Singer, songwriter, guitarist
Bo Diddley (real name Ellas Otha Bates McDaniel) passed away Monday, June 2, 2008 at his home in Archer, Florida. The singer, songwriter and guitarist who invented his own name, his own guitars, his own beat and, with a handful of other musical pioneers, rock ‘n’ roll itself was 79 young. The cause of death was ruled heart failure.
Bo Diddley got his start in music studying classical violin, but that was abandoned when he heard legendary bluesman Johnny Lee Hooker. Bo began playing guitar at the age of 12. In the early 1950s he helped form a number of groups including the Hipsters and the Langley Avenue Jive Cats.
Along the way Bo Diddley and his longtime partner/maraca player Jerome Green created what is now known as the “Bo Diddley Beat”. (Which everyone from Buddy Holly to the Rolling Stones has copied.) That “beat” got Bo signed to Chess Records in the mid-1950s. His first Chess single was the double-sided smash “Bo Diddley/I’m A Man”. Other hits on Chess Records included “Who Do You Love”, “Mona”, “Road Runner” and “You Can’t Judge A Book By It’s Cover”.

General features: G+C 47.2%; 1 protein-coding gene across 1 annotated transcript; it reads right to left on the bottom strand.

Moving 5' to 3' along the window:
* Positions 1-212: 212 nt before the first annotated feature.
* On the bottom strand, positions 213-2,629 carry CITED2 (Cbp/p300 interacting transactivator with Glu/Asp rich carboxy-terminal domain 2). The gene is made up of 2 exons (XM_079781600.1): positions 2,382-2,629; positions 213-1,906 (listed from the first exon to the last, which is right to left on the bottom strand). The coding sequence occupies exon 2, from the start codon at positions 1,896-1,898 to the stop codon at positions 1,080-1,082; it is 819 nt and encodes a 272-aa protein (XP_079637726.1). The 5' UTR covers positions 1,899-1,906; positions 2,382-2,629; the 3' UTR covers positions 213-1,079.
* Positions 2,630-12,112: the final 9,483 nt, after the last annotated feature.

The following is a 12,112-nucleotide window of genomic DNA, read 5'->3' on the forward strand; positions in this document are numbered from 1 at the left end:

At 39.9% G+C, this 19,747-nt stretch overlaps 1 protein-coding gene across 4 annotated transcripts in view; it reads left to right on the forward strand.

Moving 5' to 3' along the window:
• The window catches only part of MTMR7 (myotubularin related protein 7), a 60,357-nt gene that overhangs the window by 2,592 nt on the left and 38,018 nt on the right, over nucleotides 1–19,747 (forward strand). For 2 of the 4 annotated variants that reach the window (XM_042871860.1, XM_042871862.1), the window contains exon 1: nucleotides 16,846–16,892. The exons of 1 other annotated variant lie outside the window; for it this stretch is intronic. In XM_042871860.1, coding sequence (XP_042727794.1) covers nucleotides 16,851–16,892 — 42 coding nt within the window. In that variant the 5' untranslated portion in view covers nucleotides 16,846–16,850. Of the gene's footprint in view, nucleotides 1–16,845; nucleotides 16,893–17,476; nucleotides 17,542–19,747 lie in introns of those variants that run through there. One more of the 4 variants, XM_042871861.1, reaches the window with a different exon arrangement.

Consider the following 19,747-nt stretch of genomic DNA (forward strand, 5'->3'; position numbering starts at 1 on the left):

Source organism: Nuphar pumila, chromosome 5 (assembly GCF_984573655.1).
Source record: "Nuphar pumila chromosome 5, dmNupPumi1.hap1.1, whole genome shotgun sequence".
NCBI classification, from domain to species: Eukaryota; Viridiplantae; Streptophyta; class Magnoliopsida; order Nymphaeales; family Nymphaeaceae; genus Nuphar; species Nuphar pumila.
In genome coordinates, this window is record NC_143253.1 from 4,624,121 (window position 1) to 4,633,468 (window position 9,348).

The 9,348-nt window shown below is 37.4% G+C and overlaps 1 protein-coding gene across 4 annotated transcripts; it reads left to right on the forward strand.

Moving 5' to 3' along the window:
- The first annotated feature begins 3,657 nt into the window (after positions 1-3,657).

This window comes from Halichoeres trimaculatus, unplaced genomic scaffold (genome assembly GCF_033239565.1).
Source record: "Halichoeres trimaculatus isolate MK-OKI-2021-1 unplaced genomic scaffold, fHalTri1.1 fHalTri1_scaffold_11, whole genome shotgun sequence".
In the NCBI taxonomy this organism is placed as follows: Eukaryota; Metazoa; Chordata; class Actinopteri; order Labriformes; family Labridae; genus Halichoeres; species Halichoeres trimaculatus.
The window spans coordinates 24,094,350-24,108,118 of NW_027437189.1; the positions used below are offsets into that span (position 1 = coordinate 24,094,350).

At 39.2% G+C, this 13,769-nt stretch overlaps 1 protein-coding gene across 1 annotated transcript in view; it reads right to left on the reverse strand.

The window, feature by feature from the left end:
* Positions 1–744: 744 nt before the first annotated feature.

Bo Diddley was inducted to the Rock and Roll Hall of Fame in 1987 and in 1998 he was inducted to the National Academy of Recording Arts and Sciences Hall of Fame as a musician of lasting historical importance.
On a personal note, I had the pleasure of meeting Bo Diddley a few years ago backstage at the Benedum Center in Pittsburgh, PA. He invited my friend, stand-up comedian Randy Riggle, and I into his dressing room and talked to us for several minutes. I have heard some say that Bo could be arrogant and uppity, but he could not have been nicer to Randy and I.